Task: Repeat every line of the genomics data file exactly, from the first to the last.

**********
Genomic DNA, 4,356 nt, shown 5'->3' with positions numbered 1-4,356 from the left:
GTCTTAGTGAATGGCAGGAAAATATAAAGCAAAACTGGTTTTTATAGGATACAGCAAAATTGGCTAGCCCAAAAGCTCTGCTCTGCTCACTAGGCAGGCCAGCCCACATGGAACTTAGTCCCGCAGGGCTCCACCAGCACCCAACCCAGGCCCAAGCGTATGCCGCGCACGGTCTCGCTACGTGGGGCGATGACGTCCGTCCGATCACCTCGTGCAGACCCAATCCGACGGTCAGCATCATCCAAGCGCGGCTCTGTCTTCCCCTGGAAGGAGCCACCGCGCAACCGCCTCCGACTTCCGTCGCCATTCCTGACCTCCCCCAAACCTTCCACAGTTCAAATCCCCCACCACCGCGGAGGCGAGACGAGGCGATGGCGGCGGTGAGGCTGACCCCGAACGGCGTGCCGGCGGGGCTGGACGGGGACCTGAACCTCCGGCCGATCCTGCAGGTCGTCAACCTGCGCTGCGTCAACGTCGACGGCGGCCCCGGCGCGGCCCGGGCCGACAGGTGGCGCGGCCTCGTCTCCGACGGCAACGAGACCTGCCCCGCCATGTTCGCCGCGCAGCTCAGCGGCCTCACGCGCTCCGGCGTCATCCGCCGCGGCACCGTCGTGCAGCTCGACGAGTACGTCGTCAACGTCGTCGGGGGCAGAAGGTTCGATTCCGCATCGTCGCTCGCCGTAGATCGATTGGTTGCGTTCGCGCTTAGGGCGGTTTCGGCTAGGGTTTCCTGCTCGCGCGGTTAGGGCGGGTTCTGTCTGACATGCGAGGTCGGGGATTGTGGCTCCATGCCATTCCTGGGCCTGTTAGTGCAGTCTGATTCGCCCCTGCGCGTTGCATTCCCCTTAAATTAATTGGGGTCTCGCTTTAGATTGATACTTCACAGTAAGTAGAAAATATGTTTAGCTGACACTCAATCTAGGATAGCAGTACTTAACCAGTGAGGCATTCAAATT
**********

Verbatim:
Genomic DNA, 4,356 nt, shown 5'->3' with positions numbered 1-4,356 from the left:
GTCTTAGTGAATGGCAGGAAAATATAAAGCAAAACTGGTTTTTATAGGATACAGCAAAATTGGCTAGCCCAAAAGCTCTGCTCTGCTCACTAGGCAGGCCAGCCCACATGGAACTTAGTCCCGCAGGGCTCCACCAGCACCCAACCCAGGCCCAAGCGTATGCCGCGCACGGTCTCGCTACGTGGGGCGATGACGTCCGTCCGATCACCTCGTGCAGACCCAATCCGACGGTCAGCATCATCCAAGCGCGGCTCTGTCTTCCCCTGGAAGGAGCCACCGCGCAACCGCCTCCGACTTCCGTCGCCATTCCTGACCTCCCCCAAACCTTCCACAGTTCAAATCCCCCACCACCGCGGAGGCGAGACGAGGCGATGGCGGCGGTGAGGCTGACCCCGAACGGCGTGCCGGCGGGGCTGGACGGGGACCTGAACCTCCGGCCGATCCTGCAGGTCGTCAACCTGCGCTGCGTCAACGTCGACGGCGGCCCCGGCGCGGCCCGGGCCGACAGGTGGCGCGGCCTCGTCTCCGACGGCAACGAGACCTGCCCCGCCATGTTCGCCGCGCAGCTCAGCGGCCTCACGCGCTCCGGCGTCATCCGCCGCGGCACCGTCGTGCAGCTCGACGAGTACGTCGTCAACGTCGTCGGGGGCAGAAGGTTCGATTCCGCATCGTCGCTCGCCGTAGATCGATTGGTTGCGTTCGCGCTTAGGGCGGTTTCGGCTAGGGTTTCCTGCTCGCGCGGTTAGGGCGGGTTCTGTCTGACATGCGAGGTCGGGGATTGTGGCTCCATGCCATTCCTGGGCCTGTTAGTGCAGTCTGATTCGCCCCTGCGCGTTGCATTCCCCTTAAATTAATTGGGGTCTCGCTTTAGATTGATACTTCACAGTAAGTAGAAAATATGTTTAGCTGACACTCAATCTAGGATAGCAGTACTTAACCAGTGAGGCATTCAAATT